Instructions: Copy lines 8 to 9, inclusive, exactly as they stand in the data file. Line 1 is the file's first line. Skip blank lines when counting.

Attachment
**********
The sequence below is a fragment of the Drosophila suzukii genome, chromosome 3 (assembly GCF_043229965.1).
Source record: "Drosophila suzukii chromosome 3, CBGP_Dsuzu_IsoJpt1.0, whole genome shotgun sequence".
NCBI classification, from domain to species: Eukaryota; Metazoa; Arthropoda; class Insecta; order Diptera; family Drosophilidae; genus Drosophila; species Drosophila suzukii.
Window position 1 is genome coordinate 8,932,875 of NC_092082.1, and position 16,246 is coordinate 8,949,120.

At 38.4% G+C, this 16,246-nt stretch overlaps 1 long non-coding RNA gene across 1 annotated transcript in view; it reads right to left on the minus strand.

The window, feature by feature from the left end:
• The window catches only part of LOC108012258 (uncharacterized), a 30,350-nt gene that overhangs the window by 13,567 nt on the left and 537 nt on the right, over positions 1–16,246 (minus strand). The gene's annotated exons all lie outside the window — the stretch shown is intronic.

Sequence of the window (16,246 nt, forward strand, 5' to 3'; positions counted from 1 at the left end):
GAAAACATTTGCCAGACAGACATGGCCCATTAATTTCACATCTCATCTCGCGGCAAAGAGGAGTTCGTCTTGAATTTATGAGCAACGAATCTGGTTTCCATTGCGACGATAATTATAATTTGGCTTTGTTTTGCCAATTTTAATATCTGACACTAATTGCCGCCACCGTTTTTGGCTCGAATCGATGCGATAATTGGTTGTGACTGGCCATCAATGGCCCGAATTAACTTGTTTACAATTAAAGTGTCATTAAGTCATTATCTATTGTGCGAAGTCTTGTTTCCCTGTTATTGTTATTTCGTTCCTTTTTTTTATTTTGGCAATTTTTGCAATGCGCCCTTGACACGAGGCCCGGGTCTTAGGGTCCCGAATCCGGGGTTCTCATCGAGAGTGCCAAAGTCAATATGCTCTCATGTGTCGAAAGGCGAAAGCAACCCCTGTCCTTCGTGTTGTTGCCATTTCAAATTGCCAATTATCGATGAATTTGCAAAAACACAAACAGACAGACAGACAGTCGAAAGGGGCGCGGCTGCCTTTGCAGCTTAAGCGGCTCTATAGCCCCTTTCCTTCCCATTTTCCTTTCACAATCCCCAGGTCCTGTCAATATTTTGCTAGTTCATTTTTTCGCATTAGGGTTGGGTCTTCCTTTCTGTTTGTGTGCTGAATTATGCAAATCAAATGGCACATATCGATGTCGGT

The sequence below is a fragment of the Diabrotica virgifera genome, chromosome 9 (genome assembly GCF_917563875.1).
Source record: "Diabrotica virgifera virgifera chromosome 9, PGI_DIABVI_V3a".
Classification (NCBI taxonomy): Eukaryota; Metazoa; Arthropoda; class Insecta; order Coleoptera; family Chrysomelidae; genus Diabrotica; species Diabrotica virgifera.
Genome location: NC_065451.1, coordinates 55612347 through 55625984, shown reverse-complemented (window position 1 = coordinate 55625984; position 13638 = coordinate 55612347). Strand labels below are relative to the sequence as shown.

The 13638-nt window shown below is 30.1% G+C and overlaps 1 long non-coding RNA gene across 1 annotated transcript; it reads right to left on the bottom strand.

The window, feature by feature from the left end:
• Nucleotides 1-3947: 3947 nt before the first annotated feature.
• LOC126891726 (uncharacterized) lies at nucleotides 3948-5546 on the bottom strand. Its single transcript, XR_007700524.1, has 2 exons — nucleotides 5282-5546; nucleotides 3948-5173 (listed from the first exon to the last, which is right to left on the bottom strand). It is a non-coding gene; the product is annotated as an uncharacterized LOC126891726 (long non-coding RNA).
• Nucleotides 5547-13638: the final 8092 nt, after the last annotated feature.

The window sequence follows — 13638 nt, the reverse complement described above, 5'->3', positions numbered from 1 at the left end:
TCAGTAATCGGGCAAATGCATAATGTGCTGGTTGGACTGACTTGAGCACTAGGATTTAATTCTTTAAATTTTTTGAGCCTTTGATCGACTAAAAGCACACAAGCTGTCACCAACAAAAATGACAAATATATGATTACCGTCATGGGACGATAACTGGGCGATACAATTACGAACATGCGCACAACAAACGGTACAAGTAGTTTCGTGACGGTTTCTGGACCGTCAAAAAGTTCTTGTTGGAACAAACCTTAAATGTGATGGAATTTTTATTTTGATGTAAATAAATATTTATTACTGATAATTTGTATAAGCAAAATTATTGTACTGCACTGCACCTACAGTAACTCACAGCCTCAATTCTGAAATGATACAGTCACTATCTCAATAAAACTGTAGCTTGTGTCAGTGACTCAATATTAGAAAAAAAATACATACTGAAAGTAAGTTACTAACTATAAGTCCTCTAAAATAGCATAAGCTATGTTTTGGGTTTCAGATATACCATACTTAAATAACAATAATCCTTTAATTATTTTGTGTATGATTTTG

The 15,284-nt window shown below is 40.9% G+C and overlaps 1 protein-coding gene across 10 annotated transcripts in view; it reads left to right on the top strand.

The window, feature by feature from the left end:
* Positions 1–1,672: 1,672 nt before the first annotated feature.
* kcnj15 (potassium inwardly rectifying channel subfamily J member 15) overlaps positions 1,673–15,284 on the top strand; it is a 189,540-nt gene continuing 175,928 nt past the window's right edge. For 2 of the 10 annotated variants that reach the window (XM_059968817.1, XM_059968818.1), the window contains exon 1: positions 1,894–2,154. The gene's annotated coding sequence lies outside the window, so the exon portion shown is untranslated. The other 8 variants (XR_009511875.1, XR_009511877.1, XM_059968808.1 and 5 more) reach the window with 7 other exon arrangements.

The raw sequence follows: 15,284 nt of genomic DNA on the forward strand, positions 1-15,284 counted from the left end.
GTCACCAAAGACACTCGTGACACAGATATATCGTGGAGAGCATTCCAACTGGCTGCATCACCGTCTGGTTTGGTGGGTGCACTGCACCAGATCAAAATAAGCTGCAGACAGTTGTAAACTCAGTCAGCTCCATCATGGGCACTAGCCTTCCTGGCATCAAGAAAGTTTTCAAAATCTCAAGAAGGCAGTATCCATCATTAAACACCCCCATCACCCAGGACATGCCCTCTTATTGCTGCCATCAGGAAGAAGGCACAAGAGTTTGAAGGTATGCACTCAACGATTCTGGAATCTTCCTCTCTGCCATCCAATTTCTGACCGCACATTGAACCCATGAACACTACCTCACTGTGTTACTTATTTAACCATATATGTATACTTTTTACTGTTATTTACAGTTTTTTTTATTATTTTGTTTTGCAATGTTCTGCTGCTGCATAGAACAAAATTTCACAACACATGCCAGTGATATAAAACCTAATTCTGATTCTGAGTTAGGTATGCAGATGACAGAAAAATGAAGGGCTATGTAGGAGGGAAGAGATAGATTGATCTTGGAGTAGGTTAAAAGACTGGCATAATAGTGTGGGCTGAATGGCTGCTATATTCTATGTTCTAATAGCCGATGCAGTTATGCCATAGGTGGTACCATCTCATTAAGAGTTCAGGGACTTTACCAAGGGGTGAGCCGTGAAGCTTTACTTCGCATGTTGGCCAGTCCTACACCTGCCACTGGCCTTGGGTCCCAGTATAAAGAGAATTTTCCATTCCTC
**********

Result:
Sequence of the window (16,246 nt, forward strand, 5' to 3'; positions counted from 1 at the left end):
GAAAACATTTGCCAGACAGACATGGCCCATTAATTTCACATCTCATCTCGCGGCAAAGAGGAGTTCGTCTTGAATTTATGAGCAACGAATCTGGTTTCCATTGCGACGATAATTATAATTTGGCTTTGTTTTGCCAATTTTAATATCTGACACTAATTGCCGCCACCGTTTTTGGCTCGAATCGATGCGATAATTGGTTGTGACTGGCCATCAATGGCCCGAATTAACTTGTTTACAATTAAAGTGTCATTAAGTCATTATCTATTGTGCGAAGTCTTGTTTCCCTGTTATTGTTATTTCGTTCCTTTTTTTTATTTTGGCAATTTTTGCAATGCGCCCTTGACACGAGGCCCGGGTCTTAGGGTCCCGAATCCGGGGTTCTCATCGAGAGTGCCAAAGTCAATATGCTCTCATGTGTCGAAAGGCGAAAGCAACCCCTGTCCTTCGTGTTGTTGCCATTTCAAATTGCCAATTATCGATGAATTTGCAAAAACACAAACAGACAGACAGACAGTCGAAAGGGGCGCGGCTGCCTTTGCAGCTTAAGCGGCTCTATAGCCCCTTTCCTTCCCATTTTCCTTTCACAATCCCCAGGTCCTGTCAATATTTTGCTAGTTCATTTTTTCGCATTAGGGTTGGGTCTTCCTTTCTGTTTGTGTGCTGAATTATGCAAATCAAATGGCACATATCGATGTCGGT